Meditation and Stories

“Fairy tales are more than true,” says G.K. Chesterton. “Not because they tell us dragons exist, but because they tell us the dragons can be beaten.” 

As others might say, fiction is the lie that tells the truth.

I think that’s why my favorite genre to read is Children’s Literature.

Let’s be clear. Not children’s books. NOT (heaven help us) young adult fiction. No. Children’s. Literature. 

I’m very particular about what falls into this category, but it’s almost universally pre-1980 (one noteworthy exception is The Tale of Despereaux) and is written for children. Yet it holds deep kernels of truth within its pages. They are the books that you can skim through in a day, but leave you processing for a week. They are books that take complex truths and make them simple enough for a child to understand.

Anyway, I’m writing about Children’s Literature because my latest read is A Ring of Endless Light, by Madeline l’Engle. She didn’t just write A Wrinkle in Time and if you haven’t ever read anything else by her, go buy the Time Quintet right now and while you’re at it, find Meet the Austins.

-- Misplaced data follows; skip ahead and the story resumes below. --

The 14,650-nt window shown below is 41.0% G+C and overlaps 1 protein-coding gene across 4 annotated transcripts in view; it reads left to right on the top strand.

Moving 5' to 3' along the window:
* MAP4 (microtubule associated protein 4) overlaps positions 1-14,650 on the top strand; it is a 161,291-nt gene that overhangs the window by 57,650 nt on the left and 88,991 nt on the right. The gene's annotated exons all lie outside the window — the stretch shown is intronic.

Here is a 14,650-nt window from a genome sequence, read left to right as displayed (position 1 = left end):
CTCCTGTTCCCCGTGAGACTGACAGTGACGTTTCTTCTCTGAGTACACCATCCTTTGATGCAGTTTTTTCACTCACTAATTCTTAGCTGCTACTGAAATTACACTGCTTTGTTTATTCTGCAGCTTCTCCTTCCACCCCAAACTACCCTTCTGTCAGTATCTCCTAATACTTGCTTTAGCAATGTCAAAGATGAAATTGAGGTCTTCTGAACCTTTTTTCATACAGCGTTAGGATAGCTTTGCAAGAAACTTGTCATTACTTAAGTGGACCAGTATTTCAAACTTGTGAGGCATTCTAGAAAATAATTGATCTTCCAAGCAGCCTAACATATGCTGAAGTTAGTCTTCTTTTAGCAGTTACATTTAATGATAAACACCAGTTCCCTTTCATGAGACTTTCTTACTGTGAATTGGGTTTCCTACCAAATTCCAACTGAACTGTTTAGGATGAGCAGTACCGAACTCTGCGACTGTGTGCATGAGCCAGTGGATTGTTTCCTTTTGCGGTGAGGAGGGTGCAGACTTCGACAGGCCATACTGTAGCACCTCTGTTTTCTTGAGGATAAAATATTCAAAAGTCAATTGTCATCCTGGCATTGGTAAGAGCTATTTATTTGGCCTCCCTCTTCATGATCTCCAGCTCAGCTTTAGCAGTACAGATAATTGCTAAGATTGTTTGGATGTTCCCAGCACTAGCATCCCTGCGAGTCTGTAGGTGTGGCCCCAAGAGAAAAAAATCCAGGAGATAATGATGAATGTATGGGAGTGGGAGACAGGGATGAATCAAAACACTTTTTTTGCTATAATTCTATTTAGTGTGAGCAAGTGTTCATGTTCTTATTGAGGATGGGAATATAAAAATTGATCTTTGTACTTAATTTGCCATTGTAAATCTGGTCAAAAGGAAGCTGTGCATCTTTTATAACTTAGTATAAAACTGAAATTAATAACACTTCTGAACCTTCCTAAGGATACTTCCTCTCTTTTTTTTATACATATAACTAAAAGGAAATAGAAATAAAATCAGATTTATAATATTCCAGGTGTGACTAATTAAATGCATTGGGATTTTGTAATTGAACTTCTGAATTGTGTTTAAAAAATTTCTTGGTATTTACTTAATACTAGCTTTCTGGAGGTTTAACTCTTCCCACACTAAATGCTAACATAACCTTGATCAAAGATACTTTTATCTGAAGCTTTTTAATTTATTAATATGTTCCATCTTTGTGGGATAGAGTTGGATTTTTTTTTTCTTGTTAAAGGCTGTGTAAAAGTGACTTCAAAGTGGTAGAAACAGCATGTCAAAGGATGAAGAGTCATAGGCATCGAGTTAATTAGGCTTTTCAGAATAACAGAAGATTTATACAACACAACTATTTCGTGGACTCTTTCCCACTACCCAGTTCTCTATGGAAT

The incredible thing about Children’s Literature is how it can so matter of factly tackle incredibly hard topics and leave you thoughtful and reflective. Reading last night, here is just one section that stood out… about meditation, dying, losing our lives to find them.

“What were you meditating about, Grandfather?” I asked, unfolding his napkin for him.

“You don’t meditate about.” His nicest smile twinkled at me. “You just meditate. It is, you might say, practice in dying, but it’s a practice to be begun as early in life as possible.”

“Sort of losing yourself?” I asked.

“It’s much more finding than losing.”

This morning, I’m reflecting on meditation. How it allows us to lose ourselves and in the process, to find so much more.

Brittany Barden